|Park Brothers Foundry employees📷"Chatham" by Jim Gilbert, Lisa Gilbert|
I did find out more about The Park Brothers Foundry, also known as Chatham Engine Works. My paternal uncle has vague memories of going to the site when he was a child. He told me they made boilers and engine parts. With this in mind, I poked around and found a really interesting contraption that the Park Brothers built. It was called The Dipper Stick. (Pictured below)
Samuel Martin (1839-1908) was an entrepreneur/realtor. In 1878 he purchased 600 acres of marshland in Dover Township, Ontario for $75. He planned to drain and cultivate the land. He set up a 50 acre test plot where he constructed a 4 foot dyke. There were failed attempts to remove the water using wind and steam powered pumps. He came up with the idea to construct a large scooper type wheel that would be powered by an engine to continuously lift the water up and over the dyke. He commissioned the Park Brothers Foundry to construct the wheel according to specs by local engineer E.B. Jones. In 1880, the wheel successfully drained the 50 acre test area within a week's time. The land was then planted and produced a high yield corn crop that summer! They would go on to transform thousands of acres of marshland into some of the most fertile land in Chatham-Kent. The photo is the cover of a book written about the big project, compiled by Marion Matt in 1979.
I was unable to find the Industry and Manufacturers Schedule for Canada, but I'm really pleased learning about Archie Park and his brothers' contribution to their home town.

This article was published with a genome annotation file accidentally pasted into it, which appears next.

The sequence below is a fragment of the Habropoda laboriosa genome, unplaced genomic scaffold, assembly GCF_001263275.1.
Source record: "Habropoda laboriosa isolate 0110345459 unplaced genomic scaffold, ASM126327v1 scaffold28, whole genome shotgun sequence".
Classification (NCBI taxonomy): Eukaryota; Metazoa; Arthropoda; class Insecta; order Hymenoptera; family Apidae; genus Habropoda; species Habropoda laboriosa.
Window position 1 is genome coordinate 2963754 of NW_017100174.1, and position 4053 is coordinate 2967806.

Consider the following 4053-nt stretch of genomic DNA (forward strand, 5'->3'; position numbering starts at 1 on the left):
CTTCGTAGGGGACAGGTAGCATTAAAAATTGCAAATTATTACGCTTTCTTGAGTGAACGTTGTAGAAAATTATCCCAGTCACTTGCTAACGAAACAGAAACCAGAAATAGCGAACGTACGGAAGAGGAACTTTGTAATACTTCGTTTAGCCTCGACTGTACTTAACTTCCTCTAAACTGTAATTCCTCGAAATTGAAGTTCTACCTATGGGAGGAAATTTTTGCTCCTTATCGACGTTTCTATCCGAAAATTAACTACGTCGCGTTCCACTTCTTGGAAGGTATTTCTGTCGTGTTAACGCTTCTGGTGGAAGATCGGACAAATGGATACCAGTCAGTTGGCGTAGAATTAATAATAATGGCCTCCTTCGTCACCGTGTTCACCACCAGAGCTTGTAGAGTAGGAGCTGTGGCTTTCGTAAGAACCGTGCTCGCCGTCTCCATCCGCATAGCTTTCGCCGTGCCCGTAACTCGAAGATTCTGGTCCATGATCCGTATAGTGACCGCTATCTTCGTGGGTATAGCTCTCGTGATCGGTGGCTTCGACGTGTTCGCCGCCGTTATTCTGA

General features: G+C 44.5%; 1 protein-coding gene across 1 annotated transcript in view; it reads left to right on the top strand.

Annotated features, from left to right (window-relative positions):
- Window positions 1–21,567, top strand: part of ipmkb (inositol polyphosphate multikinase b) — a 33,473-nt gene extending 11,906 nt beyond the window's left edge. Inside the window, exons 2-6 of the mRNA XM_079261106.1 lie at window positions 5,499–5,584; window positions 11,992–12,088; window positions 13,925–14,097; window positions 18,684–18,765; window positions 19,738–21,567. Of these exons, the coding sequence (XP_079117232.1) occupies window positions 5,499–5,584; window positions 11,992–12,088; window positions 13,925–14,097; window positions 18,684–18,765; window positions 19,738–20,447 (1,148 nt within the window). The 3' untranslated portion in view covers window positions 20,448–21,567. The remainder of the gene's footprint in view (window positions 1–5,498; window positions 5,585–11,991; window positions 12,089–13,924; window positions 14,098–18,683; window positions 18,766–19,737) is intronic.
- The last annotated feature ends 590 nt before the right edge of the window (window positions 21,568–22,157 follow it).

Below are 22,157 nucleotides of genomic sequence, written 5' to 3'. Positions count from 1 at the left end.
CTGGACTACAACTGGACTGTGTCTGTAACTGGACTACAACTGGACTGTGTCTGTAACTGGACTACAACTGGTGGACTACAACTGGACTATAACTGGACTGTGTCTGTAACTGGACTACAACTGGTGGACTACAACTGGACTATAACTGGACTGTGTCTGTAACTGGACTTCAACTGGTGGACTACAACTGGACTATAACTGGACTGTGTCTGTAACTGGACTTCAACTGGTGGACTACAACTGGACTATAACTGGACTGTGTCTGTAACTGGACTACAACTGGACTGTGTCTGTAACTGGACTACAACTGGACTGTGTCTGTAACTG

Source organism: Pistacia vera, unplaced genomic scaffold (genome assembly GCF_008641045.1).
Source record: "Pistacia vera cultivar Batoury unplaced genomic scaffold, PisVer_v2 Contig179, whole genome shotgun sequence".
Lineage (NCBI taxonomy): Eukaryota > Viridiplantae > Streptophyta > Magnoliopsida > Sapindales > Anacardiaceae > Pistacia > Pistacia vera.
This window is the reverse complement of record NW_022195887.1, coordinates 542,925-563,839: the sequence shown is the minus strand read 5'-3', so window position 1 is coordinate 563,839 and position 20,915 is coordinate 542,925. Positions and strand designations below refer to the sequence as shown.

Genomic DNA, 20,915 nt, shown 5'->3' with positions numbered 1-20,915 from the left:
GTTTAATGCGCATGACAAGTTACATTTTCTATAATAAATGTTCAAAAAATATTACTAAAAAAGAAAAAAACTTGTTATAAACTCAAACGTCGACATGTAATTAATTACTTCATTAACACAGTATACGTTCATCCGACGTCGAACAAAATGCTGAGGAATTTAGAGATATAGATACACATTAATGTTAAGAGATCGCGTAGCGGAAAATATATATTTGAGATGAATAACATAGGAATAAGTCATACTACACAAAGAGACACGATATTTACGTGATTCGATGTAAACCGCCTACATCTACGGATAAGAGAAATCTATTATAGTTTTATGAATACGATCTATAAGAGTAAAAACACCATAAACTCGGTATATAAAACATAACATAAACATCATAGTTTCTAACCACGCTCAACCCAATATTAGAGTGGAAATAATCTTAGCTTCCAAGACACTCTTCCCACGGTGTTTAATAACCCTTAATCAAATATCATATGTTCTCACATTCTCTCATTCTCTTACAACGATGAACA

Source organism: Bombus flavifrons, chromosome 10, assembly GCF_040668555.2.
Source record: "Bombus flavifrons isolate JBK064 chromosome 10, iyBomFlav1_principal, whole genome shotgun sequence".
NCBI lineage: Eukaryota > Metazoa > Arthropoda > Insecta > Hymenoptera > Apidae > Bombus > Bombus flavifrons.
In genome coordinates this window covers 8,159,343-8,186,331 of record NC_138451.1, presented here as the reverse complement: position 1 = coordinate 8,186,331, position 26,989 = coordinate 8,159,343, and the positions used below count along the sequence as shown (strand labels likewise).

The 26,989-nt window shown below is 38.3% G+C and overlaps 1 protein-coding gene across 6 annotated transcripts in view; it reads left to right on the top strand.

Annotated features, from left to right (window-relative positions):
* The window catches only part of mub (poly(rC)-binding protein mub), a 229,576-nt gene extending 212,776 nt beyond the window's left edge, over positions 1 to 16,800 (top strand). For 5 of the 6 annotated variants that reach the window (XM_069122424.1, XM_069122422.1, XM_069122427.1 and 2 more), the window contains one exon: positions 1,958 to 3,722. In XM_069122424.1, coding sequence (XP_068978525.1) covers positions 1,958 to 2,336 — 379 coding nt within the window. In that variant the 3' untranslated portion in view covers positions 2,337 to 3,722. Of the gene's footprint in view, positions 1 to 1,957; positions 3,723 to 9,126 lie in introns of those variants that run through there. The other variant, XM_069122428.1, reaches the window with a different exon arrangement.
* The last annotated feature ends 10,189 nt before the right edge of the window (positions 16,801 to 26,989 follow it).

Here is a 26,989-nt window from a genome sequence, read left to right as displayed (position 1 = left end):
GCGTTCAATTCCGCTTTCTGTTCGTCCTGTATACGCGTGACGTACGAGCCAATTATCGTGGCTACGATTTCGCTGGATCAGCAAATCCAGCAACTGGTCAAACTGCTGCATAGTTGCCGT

|Park Brothers Foundry Employees - circa 1888|
"Non-population" sources can help us learn who our ancestors were while they were living "the dash" (years between birth and death). Great that you were able to find out what Archie Park and his brothers were up to! :-)ReplyDelete
They were in business a long time apparently! All the way into the 1940's. Nice to find a record of their work.Delete
What an ingenious solution to remove the water. I am always amazed at the level of creativity and engineering our ancestors have exhibited.ReplyDelete
True! The industrial revolution must have been an exciting time period. So many things becoming automated.Delete
I enjoyed reading the Park brothers' contraption. Ingenious and effective!ReplyDelete
Interesting family history, Libby. I hope you find the equivalent non-population schedules.ReplyDelete
Thank you Dara. There are more schedules archived on line, but you have to know the microform #. Even then it's kind of tedious. I wish they were on the ancestry sites.Delete
Such an interesting history! The Park brother's were certainly innovative. Love how the foundry was described as 'a frenetic and creative place'.ReplyDelete
Thanks Sue. They look like they are having fun at work!Delete